You are indeed a master knitter and I know you’d sale thousands on DVD. I for one would buy them.
    By the way cromary is just beautiful!!!! And your sock of the month is way to cool!!!

  33. I agree about the yardage on the STR yarn. I am getting ready for the cuff as well and it doesn’t look like I have put a dent in the yarn.

    Lucy – I feel your pain. The time change does suck.

  34. Cromarty is looking great. Thanks for the info. on splitting a skein into two balls, it’s very helpful. and yes, Lucy, the time change does suck!

  35. My sock dividing method is similar, but I wind the skein into a ball, *put the ball on the scale*, and wind a new ball from that. When the ball on the scale has lost half its weight, stop winding and cut. Grab the yarn coming from the middle of what’s left on the scale, and rewind that…it’s depleted enough that it’ll collapse too soon. Putting the ball on the scale means I don’t have to stop in the middle of winding.

  36. Nessa Z. says:

    Wendy, what size needles are you using for the Monsoon socks? I’m using #1 for the toe and #0 for the ribbing, but it >looks< too large for my size 8 1/2 foot. They stretched over my DH’s hoof! But I’m not sure if that’s because they’re really too large, or the ribbing is so stretchy. I can’t stand the thought of doing that life-sucking ribbing on size 00 needles. I love the pattern, but hate the gauge.

  37. lucy’s got it right about the time change. yuck.

  38. Lucy rocks!

  39. Thanks for the garter toe info! I got a package from The Loopy Ewe too–my first time with that company and my first time with Sweet Georgia yarn.

  40. My scale gets used regularly for cooking and yarn measurement. It’s most unusual use, however was to balance the rods and pistons for our Model T.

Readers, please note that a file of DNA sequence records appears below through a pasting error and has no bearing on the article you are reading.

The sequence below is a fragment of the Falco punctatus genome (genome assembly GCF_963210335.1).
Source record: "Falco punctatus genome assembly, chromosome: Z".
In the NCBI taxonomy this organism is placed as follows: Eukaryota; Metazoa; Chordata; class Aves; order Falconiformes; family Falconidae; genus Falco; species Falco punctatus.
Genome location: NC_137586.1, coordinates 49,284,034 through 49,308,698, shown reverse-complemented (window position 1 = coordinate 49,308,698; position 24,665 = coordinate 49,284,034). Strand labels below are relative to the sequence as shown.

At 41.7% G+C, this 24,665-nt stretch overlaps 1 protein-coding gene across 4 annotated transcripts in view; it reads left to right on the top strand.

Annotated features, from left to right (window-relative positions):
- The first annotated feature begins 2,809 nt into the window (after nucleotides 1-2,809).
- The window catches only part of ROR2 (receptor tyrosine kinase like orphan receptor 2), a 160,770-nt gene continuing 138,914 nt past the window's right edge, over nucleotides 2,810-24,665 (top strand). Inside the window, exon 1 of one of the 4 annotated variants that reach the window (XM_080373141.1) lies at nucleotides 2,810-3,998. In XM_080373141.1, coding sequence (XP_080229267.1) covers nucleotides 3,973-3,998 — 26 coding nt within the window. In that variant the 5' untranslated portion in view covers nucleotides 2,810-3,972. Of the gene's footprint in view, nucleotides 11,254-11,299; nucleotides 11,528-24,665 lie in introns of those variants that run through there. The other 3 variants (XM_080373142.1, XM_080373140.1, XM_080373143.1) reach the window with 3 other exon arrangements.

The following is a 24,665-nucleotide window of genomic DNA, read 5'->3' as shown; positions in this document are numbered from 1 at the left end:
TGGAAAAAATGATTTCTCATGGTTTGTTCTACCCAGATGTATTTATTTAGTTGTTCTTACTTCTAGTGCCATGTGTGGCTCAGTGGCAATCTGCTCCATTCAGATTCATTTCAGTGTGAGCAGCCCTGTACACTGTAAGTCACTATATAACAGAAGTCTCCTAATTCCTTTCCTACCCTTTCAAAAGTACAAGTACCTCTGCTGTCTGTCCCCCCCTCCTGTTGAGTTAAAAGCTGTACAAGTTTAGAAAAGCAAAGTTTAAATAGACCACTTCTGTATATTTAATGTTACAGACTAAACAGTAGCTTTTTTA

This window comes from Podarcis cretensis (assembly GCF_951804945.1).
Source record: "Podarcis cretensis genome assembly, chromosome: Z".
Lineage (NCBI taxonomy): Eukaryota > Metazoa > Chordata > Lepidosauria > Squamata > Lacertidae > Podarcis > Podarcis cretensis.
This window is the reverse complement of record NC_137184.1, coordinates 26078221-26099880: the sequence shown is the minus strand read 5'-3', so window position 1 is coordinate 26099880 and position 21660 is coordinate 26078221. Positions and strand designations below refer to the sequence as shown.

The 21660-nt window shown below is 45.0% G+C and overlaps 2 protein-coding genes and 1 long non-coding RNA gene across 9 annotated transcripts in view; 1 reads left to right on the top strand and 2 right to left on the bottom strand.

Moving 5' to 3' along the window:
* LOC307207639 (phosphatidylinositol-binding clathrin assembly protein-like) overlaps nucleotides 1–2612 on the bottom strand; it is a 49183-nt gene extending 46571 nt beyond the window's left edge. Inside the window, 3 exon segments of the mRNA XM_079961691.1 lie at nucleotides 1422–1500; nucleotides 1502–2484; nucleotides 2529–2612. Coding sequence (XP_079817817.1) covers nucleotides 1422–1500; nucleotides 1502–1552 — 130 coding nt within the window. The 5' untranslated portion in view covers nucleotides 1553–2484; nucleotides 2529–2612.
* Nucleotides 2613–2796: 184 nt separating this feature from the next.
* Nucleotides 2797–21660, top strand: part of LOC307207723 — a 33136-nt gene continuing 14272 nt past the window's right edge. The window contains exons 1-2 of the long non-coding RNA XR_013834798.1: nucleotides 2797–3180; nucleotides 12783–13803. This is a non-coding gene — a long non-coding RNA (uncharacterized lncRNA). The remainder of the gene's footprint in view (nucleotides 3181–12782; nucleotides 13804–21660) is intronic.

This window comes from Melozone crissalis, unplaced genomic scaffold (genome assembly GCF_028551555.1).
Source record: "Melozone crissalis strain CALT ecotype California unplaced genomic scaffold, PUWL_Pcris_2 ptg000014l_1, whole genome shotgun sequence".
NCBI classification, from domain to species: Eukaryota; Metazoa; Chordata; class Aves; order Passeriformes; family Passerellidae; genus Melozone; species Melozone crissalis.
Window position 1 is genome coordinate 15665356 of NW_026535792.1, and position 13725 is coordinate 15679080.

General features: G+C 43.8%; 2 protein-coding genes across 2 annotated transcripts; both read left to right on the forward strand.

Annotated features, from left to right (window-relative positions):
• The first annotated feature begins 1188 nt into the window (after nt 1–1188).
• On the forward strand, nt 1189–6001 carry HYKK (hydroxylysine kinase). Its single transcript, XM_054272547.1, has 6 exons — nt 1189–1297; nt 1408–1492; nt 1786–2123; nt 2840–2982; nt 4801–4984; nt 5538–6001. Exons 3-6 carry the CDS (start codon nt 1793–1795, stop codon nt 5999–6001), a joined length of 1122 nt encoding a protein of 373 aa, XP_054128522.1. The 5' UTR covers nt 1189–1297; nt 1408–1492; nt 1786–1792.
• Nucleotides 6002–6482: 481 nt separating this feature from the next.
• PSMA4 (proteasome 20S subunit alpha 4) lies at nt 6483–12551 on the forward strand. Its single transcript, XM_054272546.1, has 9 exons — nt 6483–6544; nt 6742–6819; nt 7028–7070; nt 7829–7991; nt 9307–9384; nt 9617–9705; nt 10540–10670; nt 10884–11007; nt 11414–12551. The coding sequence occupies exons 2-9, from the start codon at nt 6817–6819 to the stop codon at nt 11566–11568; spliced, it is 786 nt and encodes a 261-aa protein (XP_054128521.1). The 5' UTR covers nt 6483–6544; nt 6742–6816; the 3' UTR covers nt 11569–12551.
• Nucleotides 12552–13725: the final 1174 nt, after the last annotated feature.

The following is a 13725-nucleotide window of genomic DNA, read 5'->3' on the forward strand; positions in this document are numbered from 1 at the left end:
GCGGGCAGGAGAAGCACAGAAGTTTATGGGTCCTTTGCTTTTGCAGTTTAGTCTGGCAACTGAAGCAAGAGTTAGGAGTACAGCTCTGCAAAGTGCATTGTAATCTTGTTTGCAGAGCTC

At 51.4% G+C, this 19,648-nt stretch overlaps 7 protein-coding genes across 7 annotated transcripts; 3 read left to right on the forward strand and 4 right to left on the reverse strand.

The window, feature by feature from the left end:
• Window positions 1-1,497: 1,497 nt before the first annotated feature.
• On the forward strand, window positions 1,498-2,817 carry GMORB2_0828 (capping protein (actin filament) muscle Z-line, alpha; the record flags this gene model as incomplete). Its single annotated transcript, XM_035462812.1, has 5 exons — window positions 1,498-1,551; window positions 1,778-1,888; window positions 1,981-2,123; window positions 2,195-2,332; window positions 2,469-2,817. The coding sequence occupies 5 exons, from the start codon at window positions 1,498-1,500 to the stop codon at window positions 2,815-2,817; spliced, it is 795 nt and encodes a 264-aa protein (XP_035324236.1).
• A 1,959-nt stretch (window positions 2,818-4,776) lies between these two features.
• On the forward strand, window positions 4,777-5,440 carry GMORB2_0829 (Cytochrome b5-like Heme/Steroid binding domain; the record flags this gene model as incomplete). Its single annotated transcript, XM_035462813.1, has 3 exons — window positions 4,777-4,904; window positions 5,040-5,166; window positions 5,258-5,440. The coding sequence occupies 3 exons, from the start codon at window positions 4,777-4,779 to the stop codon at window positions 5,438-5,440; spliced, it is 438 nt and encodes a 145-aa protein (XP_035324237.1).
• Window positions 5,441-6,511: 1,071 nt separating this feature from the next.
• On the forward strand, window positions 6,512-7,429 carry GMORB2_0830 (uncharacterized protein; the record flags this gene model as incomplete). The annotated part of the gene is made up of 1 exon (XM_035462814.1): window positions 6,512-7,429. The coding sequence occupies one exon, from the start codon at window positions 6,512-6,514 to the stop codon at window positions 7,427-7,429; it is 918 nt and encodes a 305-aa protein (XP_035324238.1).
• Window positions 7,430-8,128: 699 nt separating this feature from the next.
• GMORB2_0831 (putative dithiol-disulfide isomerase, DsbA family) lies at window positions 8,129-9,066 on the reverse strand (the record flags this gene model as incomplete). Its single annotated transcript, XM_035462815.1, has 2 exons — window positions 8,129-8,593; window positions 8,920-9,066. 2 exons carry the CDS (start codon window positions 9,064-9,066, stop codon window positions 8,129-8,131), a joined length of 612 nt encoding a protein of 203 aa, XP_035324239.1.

41. Wow, you really made out at the Loopy Ewe! Those are all beautiful yarns. You can tell Lucy from me that it’s spring break, she doesn’t need to worry about the time change-stay in bed!

  42. I so agree with Lucy!

    I love my scale for yarny purpose but even more so that because of it I never have to suffer the Post Office ever again…Click-n-Ship ROCKS!

    I really wanted to try the Sweet Georgia but now, who knows? Do you think it will appreciate in value like a Picasso? ๐Ÿ™‚

  43. anne marie in philly says:

    ***I know the KOARC often remarks that he likes his handknit socks because the texture of the purl bumps on the inside of them give his feet a little massage.***

    doesn’t take much to make the KOARC happy, does it? tee hee ๐Ÿ™‚

    today meredith and steven had longer warm spots for sleeping on the sunporch, so they say hooray for the time change!

    their mommy, on the other hand, has yet to adjust to the latest guv’mint foolishness. she stands with lucy!

  44. Thanks for the yarn-dividing tutorial, as well as the link to the Lucy Neatby article — interesting! I really love that turquoise Sweet Georgia sock yarn you bought. So pretty!

    It’s funny — I’m drawn to the pretty blue-greens and turquoises and teal-colored yarns, but, I rarely wear socks, and when I do, I go for the most generic-colored ones I can find (white or gray). But who wants to knit with white or gray yarns? Not me….

    I love seeing your the Cromarty progress! Starting to really look like a sweater! ๐Ÿ™‚

  45. Wendy,
    I am knitting my second pair of socks, having used your generic toe up pattern for both. I love the short row toe, but I noticed this time (solid colour yarn) that the wrap pickups look better on the purl rows than on the knit rows. Have you any idea how I can improve the knit rows? Do you knit through back of loop or anything?

    Hubby is very keen on his first pair of handknit socks, and I am pleased to have found something I can knit for him. Thanks for the easy to follow and modify pattern.

  46. (Hee hee, “Bed, Bath and Beyond” always makes me think of Will Farrell in Old School… ๐Ÿ˜€ !!)

    Cromarty is looking wonderful, the colour is so lovely. And that sock yarn? I SO would be keeping it all for me.